Targeting redox homeostasis in cancer
Project fact file
Professor Stewart Martin
School / Division
Division of Cancer and Stem Cells
Thioredoxin; Glutathione; Breast cancer; Pancreatic cancer; Cancer biology; Biomarkers
The efficacy of a variety of cancer therapies is primarily mediated via the production of reactive oxygen species (ROS) and free radicals, that leads to increased oxidative stress, lipid and protein peroxidation, DNA damage and cell death. Redox buffering systems are often deregulated in cancer cells and can interfere with the effectiveness of ROS generated by conventional therapies. A number of studies have shown, in vitro, that modulation of redox homeostasis can alter the response of cancer cells to radiation and chemotherapy. The regulation of redox homeostasis is complex with a number of pathways being interlinked. We have an established track history of examining the role of redox proteins in cancer and have focussed our attention on members of the thioredoxin (Trx) and Glutathione (GSH) family of proteins. We have developed expertise using novel in vitro 3D systems to A) model phenotypic differences in breast and brain cancers, B) develop models that replicate redox patterns observed in clinical specimens, and C) modulate redox protein expression to observe how this affects radio- and chemo-response.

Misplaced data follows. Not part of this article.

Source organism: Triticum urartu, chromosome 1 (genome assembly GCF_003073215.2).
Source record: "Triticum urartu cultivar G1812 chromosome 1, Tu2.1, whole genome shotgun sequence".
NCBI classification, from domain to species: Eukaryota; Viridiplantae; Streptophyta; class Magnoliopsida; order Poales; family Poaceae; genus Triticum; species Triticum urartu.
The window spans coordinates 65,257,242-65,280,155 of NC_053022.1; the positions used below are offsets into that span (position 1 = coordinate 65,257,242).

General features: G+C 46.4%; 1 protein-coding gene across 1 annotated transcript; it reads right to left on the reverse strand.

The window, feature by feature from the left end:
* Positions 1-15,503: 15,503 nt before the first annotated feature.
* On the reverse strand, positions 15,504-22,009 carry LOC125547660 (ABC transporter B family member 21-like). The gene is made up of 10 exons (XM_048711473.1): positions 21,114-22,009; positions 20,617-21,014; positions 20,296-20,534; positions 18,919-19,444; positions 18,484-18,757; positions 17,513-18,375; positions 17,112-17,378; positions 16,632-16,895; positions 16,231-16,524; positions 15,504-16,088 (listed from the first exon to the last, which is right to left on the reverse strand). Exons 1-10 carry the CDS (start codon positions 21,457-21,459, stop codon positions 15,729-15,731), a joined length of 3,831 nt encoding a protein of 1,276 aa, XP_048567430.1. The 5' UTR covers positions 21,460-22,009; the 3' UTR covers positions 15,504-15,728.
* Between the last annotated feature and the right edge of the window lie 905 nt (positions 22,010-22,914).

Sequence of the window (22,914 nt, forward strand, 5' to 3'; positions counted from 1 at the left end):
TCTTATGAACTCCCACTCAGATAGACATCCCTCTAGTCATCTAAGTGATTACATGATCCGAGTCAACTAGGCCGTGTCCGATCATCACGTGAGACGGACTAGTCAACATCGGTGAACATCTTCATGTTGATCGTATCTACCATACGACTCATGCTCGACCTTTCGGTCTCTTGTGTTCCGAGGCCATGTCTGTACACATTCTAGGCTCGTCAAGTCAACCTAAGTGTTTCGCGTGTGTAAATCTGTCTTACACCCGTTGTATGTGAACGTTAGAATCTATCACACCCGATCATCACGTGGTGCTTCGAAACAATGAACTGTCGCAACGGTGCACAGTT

This project will seek to address our hypothesis that Trx family protein expression regulates radiation and chemotherapy response in breast and brain cancer, that levels of different members vary between different breast cancer phenotypes and brain tumour types, and that this contributes to the different response rates observed clinically. We further hypothesize that the radioresponse of different cancer phenotypes can be differentially modulated using agents that modulate the Trx and GSH expression and/or activity. Experiments using novel redox homeostasis modulators, provided via collaborations with researchers based in the School of Chemistry, will be expanded to investigate efficacy in suitable cancer models (single agent and drug-radiation interactions). A variety of histopathology, cell and molecular biology and biochemical assays will be used through the course of the PhD.
Please email a CV with a covering letter to Professor Stewart Martin (firstname.lastname@example.org ),
who can also supply more information to interested parties.